from all over the place, it could happen."

When the round ended, Pernice shook Spieth's hand and offered

some advice. Or maybe he was getting Spieth's phone number to pass

along to his own daughters, who are 15 and 16.

"I said, 'Great playing, proud of how you hung in there, have

fun and good luck tomorrow,"' Pernice said. "He's a wonderful

young guy and he's got a lot of exuberance, a lot of excitement in

him, which is great. He thrived off the crowd, and the crowd

continued to edge him on. ... It's great for the tournament. He's

going to bring thousands and thousands of people out here see the

event. You don't need Tiger and Phil always to have a great


The first time Spieth said "Mr. Pernice," his playing partner

said to call him Tom. Only, Spieth didn't hear it.

"So I went back and forth," Spieth said. "I don't call my

friends' parents by their first name ... and I ended up just

skipping it altogether. I was just like, 'Good shot.' I wouldn't

say anything after that, or be like, 'Nice putt."'

Spieth's manners will be put to the test again Sunday. His

playing partner: 50-year-old Corey Pavin.

Pavin also is the U.S. Ryder Cup captain, but let's not get too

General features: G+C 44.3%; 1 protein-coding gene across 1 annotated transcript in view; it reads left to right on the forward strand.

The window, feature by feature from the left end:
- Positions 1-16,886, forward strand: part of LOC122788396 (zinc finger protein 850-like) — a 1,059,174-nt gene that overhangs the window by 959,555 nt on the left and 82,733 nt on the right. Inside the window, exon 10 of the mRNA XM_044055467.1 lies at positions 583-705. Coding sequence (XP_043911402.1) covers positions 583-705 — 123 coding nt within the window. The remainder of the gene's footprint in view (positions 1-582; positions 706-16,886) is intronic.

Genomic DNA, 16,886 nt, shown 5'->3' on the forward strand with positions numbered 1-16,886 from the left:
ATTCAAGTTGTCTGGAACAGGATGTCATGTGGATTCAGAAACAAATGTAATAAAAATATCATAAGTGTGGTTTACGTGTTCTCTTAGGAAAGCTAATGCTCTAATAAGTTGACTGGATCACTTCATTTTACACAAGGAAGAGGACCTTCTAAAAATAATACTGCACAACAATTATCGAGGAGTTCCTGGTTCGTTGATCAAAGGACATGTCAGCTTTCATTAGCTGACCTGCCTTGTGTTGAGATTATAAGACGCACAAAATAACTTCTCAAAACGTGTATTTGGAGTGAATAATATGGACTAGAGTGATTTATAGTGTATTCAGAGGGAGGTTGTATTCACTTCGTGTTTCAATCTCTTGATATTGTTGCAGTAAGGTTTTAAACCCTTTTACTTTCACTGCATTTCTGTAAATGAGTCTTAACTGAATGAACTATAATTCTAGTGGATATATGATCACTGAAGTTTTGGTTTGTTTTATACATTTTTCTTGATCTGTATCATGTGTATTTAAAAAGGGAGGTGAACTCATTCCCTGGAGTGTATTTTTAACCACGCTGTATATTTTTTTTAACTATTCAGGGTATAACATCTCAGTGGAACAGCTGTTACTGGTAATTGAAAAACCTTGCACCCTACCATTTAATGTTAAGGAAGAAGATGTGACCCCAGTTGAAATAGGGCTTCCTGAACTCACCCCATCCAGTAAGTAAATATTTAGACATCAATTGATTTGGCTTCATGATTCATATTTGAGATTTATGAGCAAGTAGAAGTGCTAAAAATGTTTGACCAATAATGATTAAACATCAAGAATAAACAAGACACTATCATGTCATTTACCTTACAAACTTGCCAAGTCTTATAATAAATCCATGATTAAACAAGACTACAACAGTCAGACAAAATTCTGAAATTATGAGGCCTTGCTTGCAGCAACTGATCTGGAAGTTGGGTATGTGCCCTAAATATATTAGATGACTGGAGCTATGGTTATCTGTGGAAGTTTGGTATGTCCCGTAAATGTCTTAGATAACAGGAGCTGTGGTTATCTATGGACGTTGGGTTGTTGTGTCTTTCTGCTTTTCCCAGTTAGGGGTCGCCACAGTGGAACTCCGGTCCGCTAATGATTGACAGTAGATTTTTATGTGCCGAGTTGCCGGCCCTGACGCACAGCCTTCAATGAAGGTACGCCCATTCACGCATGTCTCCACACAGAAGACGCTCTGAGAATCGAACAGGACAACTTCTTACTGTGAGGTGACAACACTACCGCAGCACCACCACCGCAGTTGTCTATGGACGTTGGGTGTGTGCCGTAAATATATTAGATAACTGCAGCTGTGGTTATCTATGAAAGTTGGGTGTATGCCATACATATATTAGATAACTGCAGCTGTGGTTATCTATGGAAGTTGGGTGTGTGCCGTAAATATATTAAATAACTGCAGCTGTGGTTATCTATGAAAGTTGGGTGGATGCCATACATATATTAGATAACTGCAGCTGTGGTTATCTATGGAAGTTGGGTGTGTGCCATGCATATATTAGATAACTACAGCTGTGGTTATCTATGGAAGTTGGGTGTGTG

carried away.

Spieth already has become the sixth-youngest player to make a

cut. The best finish for someone so young was Italy's Matteo

Manassero, tying for 13th at the 2009 British Open last year, when

he was 16.

Regardless of how things turn out, Spieth has plenty of other

big events to look forward to, like a sponsor's exemption into the

Memphis PGA Tour stop in June, and defending his title at the U.S.

Junior Amateur Championship in July.

But, first, he's got homework to catch up on and a junior

amateur event next weekend.

"It will be different," he said, "but, you know, it will

almost feel more natural."

Surely he'll call those playing partners by their first names.

If anything, they might call him Mr. Spieth.


(Copyright 2010 by The Associated Press. All Rights Reserved.)